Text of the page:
W3C home > Mailing lists > Public > public-html@w3.org > July 2007

Re: Why HTML should be taught as HTML without pretending it is XML

From: Jon Barnett <jonbarnett@gmail.com>
Date: Mon, 23 Jul 2007 14:16:28 -0500
Message-ID: <bde87dd20707231216l1537b014r82ca674f2ab2ae8f@mail.gmail.com>
To: "Robert Burns" <rob@robburns.com>
Cc: public-html <public-html@w3.org>

On 7/23/07, Robert Burns <rob@robburns.com> wrote:
> Hi Jon,

> > - Never intend to switch to serving the document as
> > application/xhtml+xml, or have the document parsed as XML, without
> > mowing through a long list of caveats not covered by Appendix C
> No, These authors jumped on the band-wagon because they're excited
> about the possibilities of XTHML and XML They want to switch some
> day. However, it is not their main motivation to simply avoid running
> HTMLTidy on their content. That's what makes it an even stronger
> cowpath: it's an indication of author's excitement about XML and
> XHTML and not an indication that authors are stupid (as others seem
> to imply).
> > - ... and do all of these things solely because they prefer the
> > syntax? (This is the important point, because I believe that's the
> > crux of your premise)
> No, not solely. It's the syntax, it's the excitement about the
> promise of XML and XHTML, it's the assuredness that once
> implementations are ready it will be a small step to changeover, etc.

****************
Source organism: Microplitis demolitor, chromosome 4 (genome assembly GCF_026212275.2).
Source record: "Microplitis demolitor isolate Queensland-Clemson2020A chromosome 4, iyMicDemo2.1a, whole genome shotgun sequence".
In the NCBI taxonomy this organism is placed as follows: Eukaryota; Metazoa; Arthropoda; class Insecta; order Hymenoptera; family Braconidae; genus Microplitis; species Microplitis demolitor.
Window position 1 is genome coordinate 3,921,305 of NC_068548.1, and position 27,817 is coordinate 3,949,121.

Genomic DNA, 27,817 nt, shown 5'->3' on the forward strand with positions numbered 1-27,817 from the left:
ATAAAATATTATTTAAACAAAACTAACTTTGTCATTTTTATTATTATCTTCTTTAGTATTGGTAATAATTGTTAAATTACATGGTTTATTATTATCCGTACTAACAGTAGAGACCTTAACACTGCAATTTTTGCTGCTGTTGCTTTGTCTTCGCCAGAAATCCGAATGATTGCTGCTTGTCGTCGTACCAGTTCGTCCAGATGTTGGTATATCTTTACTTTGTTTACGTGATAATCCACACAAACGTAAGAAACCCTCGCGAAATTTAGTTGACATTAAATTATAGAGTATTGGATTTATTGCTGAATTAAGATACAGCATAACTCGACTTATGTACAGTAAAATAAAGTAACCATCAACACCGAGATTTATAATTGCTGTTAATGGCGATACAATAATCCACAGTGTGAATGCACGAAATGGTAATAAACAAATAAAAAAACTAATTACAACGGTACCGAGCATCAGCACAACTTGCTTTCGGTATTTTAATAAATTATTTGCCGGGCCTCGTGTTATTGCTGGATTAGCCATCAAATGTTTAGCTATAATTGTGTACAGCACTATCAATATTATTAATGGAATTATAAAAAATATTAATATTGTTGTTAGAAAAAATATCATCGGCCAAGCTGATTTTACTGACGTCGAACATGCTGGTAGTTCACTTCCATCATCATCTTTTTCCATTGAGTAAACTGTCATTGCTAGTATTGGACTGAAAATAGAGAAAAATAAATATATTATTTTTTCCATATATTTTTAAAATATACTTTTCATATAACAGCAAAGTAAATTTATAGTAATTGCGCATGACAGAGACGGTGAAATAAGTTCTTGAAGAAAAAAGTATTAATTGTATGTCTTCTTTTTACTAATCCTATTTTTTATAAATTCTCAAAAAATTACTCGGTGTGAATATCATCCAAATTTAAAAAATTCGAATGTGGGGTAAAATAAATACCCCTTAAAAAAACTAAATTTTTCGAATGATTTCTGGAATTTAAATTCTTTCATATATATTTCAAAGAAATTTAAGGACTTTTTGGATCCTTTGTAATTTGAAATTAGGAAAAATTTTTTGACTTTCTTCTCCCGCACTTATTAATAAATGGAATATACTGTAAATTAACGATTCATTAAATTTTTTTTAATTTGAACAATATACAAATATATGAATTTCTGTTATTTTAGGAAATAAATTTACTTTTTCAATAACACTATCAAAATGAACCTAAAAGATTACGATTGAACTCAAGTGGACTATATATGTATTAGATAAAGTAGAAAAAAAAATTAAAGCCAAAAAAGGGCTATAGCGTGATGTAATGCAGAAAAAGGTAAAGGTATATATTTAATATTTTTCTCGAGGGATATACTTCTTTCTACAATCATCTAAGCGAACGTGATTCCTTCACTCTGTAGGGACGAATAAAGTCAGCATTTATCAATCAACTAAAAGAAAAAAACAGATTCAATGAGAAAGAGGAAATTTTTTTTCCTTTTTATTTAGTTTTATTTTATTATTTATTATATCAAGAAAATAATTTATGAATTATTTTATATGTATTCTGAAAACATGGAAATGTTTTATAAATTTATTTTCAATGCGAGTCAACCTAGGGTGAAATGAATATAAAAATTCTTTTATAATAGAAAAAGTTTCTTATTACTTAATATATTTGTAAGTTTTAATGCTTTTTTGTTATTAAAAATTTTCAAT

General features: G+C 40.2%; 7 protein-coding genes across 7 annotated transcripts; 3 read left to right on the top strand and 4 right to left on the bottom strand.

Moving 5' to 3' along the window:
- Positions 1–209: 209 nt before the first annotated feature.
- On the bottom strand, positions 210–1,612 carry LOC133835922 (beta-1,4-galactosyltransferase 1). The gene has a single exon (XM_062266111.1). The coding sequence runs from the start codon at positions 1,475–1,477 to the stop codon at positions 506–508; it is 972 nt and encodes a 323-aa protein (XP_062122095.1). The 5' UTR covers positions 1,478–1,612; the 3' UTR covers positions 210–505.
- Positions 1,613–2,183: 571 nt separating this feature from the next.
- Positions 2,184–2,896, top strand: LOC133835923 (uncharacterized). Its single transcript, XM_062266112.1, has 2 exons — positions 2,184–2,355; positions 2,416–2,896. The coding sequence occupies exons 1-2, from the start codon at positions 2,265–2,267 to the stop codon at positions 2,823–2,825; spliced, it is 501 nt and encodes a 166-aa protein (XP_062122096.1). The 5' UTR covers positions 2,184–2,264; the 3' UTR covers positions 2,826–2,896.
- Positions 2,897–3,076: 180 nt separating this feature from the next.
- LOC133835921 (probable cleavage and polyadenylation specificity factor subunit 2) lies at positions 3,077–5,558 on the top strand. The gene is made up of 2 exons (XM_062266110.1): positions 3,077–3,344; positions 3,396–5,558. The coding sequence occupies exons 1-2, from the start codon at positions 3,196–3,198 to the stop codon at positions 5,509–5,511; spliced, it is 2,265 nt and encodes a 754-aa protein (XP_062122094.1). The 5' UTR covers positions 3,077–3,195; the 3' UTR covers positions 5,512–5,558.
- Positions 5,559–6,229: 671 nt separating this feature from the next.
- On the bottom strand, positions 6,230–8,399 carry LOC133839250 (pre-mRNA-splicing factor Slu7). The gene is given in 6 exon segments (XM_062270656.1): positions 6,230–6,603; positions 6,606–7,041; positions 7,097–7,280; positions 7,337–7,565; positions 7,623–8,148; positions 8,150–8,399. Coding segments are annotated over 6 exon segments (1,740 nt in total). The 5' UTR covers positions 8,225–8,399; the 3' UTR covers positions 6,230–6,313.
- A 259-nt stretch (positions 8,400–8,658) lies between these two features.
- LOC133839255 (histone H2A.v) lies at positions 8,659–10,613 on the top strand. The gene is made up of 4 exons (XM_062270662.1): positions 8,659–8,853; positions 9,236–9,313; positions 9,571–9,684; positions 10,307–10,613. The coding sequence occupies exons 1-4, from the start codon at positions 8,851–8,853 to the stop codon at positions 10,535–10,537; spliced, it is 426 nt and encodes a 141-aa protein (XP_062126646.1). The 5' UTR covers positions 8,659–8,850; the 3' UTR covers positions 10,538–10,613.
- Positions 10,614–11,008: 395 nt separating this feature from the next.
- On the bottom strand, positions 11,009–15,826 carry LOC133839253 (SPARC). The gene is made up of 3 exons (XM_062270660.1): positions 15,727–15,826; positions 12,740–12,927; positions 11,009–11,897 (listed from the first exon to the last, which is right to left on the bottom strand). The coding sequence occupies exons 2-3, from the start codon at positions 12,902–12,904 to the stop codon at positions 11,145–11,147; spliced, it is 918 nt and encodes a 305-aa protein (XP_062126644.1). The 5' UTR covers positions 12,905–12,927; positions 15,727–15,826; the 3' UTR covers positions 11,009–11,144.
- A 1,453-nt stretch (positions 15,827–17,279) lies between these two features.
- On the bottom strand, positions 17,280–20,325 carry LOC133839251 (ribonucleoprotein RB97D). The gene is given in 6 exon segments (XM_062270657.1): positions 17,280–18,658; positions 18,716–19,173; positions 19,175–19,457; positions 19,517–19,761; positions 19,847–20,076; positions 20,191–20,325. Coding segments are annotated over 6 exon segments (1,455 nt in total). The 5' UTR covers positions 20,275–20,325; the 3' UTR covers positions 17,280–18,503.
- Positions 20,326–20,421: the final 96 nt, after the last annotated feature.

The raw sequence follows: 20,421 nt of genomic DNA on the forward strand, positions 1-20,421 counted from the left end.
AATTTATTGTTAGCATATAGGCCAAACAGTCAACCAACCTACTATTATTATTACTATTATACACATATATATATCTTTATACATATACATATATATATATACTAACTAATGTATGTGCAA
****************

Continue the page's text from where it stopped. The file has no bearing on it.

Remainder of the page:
> > By observing the cowpath, that's not what I see.
> You just see some poor misguided saps? You haven't shown anything
> wrong with using this appendix C syntax. Yet you think anyone using
> it is doing something wrong. What are they doing wrong?

I'm at a loss.  You, others, and I have pointed out countless concrete
examples of the incompatibilities of converting XML-like HTML to real
XML-parsed-as-XML.  It's more than a "small step to changeover".
We've pointed out countless examples that would surprise authors
making such a changeover.  Examples include, but are not limited to
DOM methods (non-NS-aware methods, like createElement), the DOM tree
(the <tbody> element that was but is no more), CSS selectors affected
by the DOM tree, etc.

What exactly are you rooting for?  Are you wanting a section of the
spec to recommend an authoring style?  A section like The Appendix C
to explain the differences try to show how to write XML to be served
as HTML?  The spec itself to actually REQUIRE a certain syntax?
Received on Monday, 23 July 2007 19:16:32 UTC

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